The Herbal Bear - Newsletters

The Herbal Bear October/November  2006 Newsletter

In this issue

  • Benefits of Medicinal Mushrooms
  • What is a Mushroom?
  • The Herbal Bear Pop Quiz
  • The Herbal Bear Classes

The Benefits of Medicinal Mushrooms
By Ursula Basch
Herbal Bear School of Botanical Medicine

September, October and November are wonderful months for hunting mushrooms. The cooler weather together with increased rain provides the perfect growing conditions. Most people are familiar with the common white button mushroom that is sold in supermarkets. But did you know that mushrooms have a long history in the Orient for their medicinal uses? There are many mushrooms that are used medicinally. Some are commonly used in culinary preparations, others are not as common. Studies have shown that many mushroom may have numerous beneficial actions including: anti-tumor activity, antiviral activity and anti-inflammatory actions.

Here are a few mushrooms and their medicinal actions.


(Lentinula edodes) 
Used medicinally for diseases involving depressed immune function-including cancer. A vast amount of research into shiitake's medicinal properties has been completed and shows that it has the ability to fight tumors and viruses and enhance the immune system. It has also shown cholesterol lowering properties.


Grifola frondosa
Maitake means "dancing mushroom'' in Japanese. They also are known as hen-of-the-woods because the mass of mushrooms looks like a hen with ruffled feathers. Used in traditional Asian medicine for immune function enhancement, consumption of the mushroom was thought to prevent high blood pressure and cancer. There is currently a study being conducted at Memorial Sloan-Kettering Cancer Center on the use of Maitake for breast cancer patients.

Ganoderma lucidum
The Latin word lucidum means shiny''  and refers to the  surface of reishi's cap, which is reddish orange to black and is shiny - appearing almost varnished. Used medicinally for diseases involving depressed immune function and for cancer treatment. Research into shiitake's medicinal properties has shown that it has the ability to fight tumors and viruses and enhance the immune system. It has also shown cholesterol lowering properties.

For more information about Sloan Kettering's Clinical Trial with Maitake Mushrooms - click here.
For info about mushrooms effects on cancer - click on each of the following: Shitake, Maitake, Reishi.

What is a Mushroom?
by Ursula Basch
Herbal Bear School of Botanical Medicine 

Mushrooms are the fruiting bodies of certain fungi. Most of us think of fruits such as apples and berries - which reproduce by producing seeds that can be sown and develop into new plants. Mushrooms produce spores - which act very much like seeds and are capable of producing new fungi.   Mushrooms are not plants; they are related to molds, mildews, rusts, smuts, and yeasts, and are classified in the Fungi Kingdom.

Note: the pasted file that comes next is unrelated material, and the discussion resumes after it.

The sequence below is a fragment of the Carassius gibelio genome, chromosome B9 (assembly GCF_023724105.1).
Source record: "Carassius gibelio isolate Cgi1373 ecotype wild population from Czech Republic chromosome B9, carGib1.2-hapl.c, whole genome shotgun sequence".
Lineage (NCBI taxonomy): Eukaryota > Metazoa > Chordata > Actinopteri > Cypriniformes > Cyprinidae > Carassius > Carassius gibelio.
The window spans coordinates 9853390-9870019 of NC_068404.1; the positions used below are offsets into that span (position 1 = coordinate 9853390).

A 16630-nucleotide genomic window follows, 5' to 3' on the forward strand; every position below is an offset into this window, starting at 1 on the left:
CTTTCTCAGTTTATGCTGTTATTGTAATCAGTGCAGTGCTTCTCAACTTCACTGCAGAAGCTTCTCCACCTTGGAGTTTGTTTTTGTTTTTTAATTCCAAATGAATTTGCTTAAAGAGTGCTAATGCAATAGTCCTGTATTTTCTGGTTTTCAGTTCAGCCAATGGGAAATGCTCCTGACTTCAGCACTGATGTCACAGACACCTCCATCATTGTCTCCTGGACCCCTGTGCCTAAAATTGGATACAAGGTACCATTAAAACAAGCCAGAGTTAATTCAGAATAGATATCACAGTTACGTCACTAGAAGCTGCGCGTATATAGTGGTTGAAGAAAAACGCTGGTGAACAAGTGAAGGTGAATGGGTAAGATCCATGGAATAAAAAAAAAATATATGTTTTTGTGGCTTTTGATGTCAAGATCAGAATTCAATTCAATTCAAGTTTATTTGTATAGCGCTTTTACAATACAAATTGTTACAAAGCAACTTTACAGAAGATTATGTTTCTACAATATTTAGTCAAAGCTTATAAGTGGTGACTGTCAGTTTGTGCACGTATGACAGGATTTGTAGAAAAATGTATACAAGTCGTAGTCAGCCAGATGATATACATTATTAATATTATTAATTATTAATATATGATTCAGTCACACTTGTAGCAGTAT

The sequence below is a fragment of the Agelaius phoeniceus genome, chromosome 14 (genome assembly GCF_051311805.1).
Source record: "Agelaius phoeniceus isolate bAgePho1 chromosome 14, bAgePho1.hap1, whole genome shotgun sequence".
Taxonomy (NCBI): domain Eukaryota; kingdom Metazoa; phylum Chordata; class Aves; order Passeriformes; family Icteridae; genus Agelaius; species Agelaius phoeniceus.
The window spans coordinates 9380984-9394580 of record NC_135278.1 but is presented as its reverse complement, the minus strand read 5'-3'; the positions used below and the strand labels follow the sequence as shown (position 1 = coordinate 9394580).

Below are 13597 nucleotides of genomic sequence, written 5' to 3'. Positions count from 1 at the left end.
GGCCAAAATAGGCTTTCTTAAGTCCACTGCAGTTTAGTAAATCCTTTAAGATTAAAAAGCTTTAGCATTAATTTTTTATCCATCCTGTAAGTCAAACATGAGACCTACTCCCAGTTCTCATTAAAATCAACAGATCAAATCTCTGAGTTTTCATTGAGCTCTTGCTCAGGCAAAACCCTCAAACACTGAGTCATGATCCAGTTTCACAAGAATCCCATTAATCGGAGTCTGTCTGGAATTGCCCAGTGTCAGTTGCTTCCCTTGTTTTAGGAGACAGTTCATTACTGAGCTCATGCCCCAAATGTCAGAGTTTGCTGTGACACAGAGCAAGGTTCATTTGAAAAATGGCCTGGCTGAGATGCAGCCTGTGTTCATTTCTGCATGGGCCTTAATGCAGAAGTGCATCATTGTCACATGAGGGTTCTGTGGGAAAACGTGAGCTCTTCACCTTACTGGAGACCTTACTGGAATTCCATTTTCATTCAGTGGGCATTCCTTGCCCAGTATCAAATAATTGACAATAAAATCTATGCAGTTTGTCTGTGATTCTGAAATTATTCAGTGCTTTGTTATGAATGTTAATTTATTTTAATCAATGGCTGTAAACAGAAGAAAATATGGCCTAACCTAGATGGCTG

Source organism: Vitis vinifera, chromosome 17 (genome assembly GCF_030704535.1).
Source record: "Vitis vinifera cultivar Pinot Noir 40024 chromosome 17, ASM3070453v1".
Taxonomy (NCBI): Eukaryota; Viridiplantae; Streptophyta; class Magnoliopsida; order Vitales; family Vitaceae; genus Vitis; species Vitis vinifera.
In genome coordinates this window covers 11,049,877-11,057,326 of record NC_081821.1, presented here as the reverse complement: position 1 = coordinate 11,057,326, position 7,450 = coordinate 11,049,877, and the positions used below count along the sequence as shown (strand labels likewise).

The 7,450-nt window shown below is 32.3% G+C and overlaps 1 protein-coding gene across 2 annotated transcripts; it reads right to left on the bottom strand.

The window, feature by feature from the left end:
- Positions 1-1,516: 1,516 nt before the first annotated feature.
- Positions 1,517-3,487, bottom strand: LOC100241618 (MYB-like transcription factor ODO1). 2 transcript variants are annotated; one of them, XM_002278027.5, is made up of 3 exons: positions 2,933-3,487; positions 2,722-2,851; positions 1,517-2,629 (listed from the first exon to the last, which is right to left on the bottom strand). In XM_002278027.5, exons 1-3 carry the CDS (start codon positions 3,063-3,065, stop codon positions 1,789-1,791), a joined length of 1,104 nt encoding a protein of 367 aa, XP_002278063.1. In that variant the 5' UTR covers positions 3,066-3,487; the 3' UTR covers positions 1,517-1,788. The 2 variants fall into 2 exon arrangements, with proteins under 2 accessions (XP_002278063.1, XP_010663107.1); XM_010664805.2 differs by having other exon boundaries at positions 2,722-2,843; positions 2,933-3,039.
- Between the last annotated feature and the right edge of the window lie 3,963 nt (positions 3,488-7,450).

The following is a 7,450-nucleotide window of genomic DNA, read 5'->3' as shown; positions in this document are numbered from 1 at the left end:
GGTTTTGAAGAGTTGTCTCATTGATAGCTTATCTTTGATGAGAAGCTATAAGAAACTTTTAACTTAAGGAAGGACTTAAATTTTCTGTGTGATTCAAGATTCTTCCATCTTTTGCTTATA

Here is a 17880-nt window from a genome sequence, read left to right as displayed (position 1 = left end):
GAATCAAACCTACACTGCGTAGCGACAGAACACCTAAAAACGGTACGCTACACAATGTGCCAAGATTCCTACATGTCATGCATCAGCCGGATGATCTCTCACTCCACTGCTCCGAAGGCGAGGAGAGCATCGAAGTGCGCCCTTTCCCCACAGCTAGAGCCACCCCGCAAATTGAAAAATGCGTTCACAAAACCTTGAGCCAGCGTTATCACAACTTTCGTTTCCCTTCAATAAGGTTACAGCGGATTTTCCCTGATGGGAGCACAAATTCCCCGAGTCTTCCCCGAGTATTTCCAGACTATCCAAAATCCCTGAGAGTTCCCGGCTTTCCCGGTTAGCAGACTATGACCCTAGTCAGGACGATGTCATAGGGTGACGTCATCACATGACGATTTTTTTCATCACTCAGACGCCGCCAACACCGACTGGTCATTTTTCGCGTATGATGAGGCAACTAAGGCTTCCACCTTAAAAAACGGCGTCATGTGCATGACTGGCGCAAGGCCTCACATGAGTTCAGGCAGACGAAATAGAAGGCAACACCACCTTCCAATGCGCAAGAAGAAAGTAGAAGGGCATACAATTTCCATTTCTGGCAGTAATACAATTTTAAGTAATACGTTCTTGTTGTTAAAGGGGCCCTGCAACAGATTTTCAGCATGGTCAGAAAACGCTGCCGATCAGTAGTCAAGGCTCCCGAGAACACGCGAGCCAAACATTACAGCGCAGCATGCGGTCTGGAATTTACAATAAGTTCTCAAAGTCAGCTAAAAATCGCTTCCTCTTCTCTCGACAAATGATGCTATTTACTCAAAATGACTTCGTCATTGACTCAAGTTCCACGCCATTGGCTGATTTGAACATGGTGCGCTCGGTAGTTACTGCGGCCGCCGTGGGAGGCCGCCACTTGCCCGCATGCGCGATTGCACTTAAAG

The Mushroom Is Only The Tip Of The Iceberg.

The actual organism that produces mushrooms is called mycelium. It is composed of many fungal cells that are linked together.  The mycelium typically lives in soil or wood. Sometimes you can see it if you pick up an old log that has fallen on the forest floor. It can often look like a thin white layer on the ground that you just exposed. If conditions are just right - mycelium will generate new cells which will develop into the structure we call a mushroom.

LionsMane2So you think you know what a mushroom looks like.

Well you might be surprised. Mushrooms come in all shapes and sizes. The typical umbrella shaped mushrooms, which have gills underneath their caps, like a portabella mushroom,  is only one example. Some mushrooms grow off trees, resembling a small shelf. A mushroom called the Lion's Mane forms pure white "icicles". There are mushrooms that resemble cups, sponges, and the list goes on.

Fungi have many different ecological roles

Here are just two examples -

Many fungi decompose dead organic matter such as leaves and wood. Without fungi we would be unable to walk through the woods, because the fallen trees would never decompose and eventually the forests would just turn into heaps of fallen timber. Fungi not only break down the material, they also free up the nutrients that are bound in the plant material and return it to the soil to be recycled for the next generation of plants.

Fungi also play an enormously important role in aiding plant growth. Certain fungi are mycorrhizal. Mycorrhizal fungi have a mutually beneficial (symbiotic) relationship with the roots of certain plants. The fungus colonizes the plants roots. The plant provides the fungus some of its carbohydrates and in return the fungus increases the plant's absorption of water and essential minerals, which helps the plant to grow. It's a win-win situation.

Interested in learning more about mushrooms?  We can suggest a number of excellent books on the subject - click here.


chanterelle1. Can You Identify This Mushroom?
Portabella (Agaricus bisporous)
Porcini (Boletus edulis)
Chanterelle (Cantharellus cibarius)
Oyster (Pleurotus ostreatus)

If you do not receive a confirmation page after clicking submit, please click here.
Answer to last month's quiz: Siberian ginseng is not a true ginseng.  It is a member of the Araliaceae family. The Latin name is Eleutherococcus senticosus.